Addiction can interfere with every aspect of your life. Eating disorders are incredibly dangerous; they are the most deadly mental disorders for women. What if you have both? Why are eating disorders so common with addiction?
What Constitutes an Eating Disorder?
Eating disorders are about far more than just food. They are very serious medical and mental health disorders characterized by severe disruptions to eating habits. Some people falsely assume that the behaviors associated with eating disorders are a choice; they are not. The behaviors involve unrealistic fixations or obsessions with weight loss, body image, or controlling their food intake that become uncontrollable because they are symptoms of a serious mental health disorder. Eating disorders can also be life-threatening and can damage someone for life.
Women are far more likely than men to have an eating disorder, with the causes typically stemming from genetic, biological, behavioral, psychological, and mainly social factors. A woman sometimes loses the capacity to see their own beauty. Some of the most common eating disorders include:
- Anorexia nervosa
- Bulimia nervosa
- Binge-eating disorder
- Avoidant restrictive food intake disorder (ARFID)
Eating disorders are not to be confused with disordered eating, which involves some of the same symptoms and compulsions toward eating habits. However, they are not as frequent or life-threatening or based on an actual mental health disorder. Some of the most common symptoms of disordered eating include:
- Frequent dieting or weight fluctuations
- Preoccupation with food, weight, or body image
- Skipping meals frequently
- Inflexible routines surrounding exercise or eating
- Compulsive eating habits, feeling like they have no control
- Restrictive eating habits
- Compulsive exercise to compensate for poor diet choices
- Purging due to shame about eating habits
What Are Common Substance Use Disorders for Women?
One common substance that women become addicted to is cocaine. Known as the “skinny drug,” some women use cocaine because it can suppress appetite, not realizing the very serious side effects of that appetite suppression. The most obvious side effects are that cocaine is incredibly addictive and that there are incredibly harmful physical side effects. Lesser known side effects include changing the metabolism so that the body gains more fat when the drug is no longer used.
Other common substances that women use include alcohol, marijuana, hallucinogens, methamphetamines, and opioids. There are also women who abuse multiple substances, known as polysubstance use.
The Symbiotic Relationship Between Eating Disorders and Addiction
Some women use substances because they have an eating disorder, while other women develop an eating disorder because they have a substance use disorder. Women with eating disorders often have a substance use disorder as well. For example, a 2020 study published in the National Library of Medicine found that 30-70% of adults with bulimia nervosa also have a substance use disorder or co-occurring disorder.
Some of the reasons for this overlap in conditions include common neurobiological mechanisms and genetic factors between the disorders and common socio-demographics for both sets of disorders. Childhood trauma is a significant factor for women in developing both disorders. Personality features such as impulsivity, emotional dysregulation, and novelty-seeking traits are often present in both types of disorders.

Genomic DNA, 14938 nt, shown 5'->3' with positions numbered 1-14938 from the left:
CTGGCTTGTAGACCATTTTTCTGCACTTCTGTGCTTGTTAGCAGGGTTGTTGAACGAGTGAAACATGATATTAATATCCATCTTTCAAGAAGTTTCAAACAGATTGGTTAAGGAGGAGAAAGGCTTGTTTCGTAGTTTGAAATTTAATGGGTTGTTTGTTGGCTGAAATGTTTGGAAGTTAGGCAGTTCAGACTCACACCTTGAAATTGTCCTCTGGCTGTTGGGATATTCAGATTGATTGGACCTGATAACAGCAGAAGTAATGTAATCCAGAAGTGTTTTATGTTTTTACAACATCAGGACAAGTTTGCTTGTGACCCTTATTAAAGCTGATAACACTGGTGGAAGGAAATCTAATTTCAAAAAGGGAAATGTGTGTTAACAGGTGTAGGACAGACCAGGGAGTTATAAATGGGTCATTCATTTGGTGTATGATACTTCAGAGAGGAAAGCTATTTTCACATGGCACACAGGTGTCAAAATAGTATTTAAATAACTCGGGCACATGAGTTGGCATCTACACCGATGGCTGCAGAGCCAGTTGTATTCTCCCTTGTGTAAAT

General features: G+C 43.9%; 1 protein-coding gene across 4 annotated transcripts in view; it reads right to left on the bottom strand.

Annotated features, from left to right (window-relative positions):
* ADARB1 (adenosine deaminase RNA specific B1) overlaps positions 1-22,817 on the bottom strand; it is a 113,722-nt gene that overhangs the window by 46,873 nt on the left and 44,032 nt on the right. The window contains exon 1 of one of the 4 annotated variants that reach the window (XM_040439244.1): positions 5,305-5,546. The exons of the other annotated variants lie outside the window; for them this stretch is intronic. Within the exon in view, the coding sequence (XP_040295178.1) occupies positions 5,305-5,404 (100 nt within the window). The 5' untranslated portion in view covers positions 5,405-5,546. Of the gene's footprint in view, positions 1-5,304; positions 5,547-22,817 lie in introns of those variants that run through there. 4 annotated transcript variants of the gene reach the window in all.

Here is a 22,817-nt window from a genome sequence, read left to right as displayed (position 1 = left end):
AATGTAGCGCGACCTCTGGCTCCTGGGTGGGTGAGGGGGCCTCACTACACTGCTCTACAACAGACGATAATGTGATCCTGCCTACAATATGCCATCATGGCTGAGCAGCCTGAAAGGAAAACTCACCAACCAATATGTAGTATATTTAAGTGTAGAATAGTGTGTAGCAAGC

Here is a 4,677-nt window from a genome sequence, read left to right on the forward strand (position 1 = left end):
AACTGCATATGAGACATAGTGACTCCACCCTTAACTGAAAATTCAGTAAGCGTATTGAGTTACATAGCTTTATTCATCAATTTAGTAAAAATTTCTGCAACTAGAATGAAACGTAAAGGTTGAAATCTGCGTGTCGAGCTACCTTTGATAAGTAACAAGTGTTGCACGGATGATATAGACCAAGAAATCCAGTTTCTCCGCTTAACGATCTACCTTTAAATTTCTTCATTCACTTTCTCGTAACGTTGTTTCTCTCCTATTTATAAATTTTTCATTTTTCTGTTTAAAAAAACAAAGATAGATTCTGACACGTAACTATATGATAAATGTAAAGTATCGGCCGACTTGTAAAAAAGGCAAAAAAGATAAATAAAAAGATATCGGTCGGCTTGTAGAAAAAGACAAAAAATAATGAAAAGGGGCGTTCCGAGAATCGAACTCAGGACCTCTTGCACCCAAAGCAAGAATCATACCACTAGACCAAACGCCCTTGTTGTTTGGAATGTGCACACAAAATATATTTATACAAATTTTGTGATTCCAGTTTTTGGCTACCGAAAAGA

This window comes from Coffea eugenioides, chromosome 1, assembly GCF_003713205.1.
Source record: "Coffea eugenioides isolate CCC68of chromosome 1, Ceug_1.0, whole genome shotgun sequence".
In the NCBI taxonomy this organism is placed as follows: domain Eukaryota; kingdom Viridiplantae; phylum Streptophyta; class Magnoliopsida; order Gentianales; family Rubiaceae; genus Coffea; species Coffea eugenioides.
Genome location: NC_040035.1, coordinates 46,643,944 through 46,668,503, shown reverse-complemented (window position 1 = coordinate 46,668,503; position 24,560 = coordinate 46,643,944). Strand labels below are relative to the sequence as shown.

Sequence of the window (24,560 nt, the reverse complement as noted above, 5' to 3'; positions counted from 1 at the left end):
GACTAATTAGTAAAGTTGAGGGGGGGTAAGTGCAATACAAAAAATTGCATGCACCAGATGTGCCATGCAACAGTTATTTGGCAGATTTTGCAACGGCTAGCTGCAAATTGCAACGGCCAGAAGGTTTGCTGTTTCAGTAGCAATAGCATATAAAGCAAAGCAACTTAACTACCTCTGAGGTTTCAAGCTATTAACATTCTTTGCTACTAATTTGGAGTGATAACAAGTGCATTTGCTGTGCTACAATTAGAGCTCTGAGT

Can Women Heal From Eating Disorders?
While the road back can be challenging, women can heal from eating disorders. Treatment can include therapy, nutrition education, medical monitoring, and sometimes medication. Your treatment would include support from a licensed therapist or psychologist with experience treating eating disorders, as well as a nutritionist or dietician who can educate you regarding how you need to change your eating habits to restore your physical and mental health. You would also need to be monitored by your doctor and possibly a psychiatrist if you need medication.
Why It Is Important to Treat Both Disorders Simultaneously
When you have a co-occurring eating disorder and a substance use disorder, treating them simultaneously is important to the success of treatment for each one. Treating one disorder but not the other can worsen the symptoms of the other one and increase the likelihood of relapse. There can also be serious health consequences when there is an eating disorder involved; it is very important to treat it carefully and thoroughly.
Treating both disorders at the same time is also wise. Given their commonalities, such as childhood trauma, personality traits, and shared neurobiological mechanisms, much of the treatment and therapy could also overlap and benefit both disorders together. The healing process can be initiated collectively, and while it may be more challenging with the symptoms of both of the co-occurring disorders, it can also be complete and rewarding.
Why are eating disorders so common with addiction? Both types of disorders stem from the same biological and environmental factors and demographics. Both are medical conditions that create dangerous and even life-threatening symptoms. Both addiction and eating disorders can receive proper treatment and attention. The Ho Tai Way – Recovery For Women treats both addiction and co-occurring eating disorders in our Costa Mesa, California facility. Our trauma-informed program features education and evidence-based treatments to help you find your way again. We know how many women struggle with co-occurring disorders, and our compassionate, non-judgmental staff is here to help. Our program is women-only, so you can feel safe and comfortable as you begin to heal. We have created a calm, peaceful refuge for you to rediscover who you are. Have you been diagnosed, or do you think you have an eating disorder? Call us today at (714) 581-3974.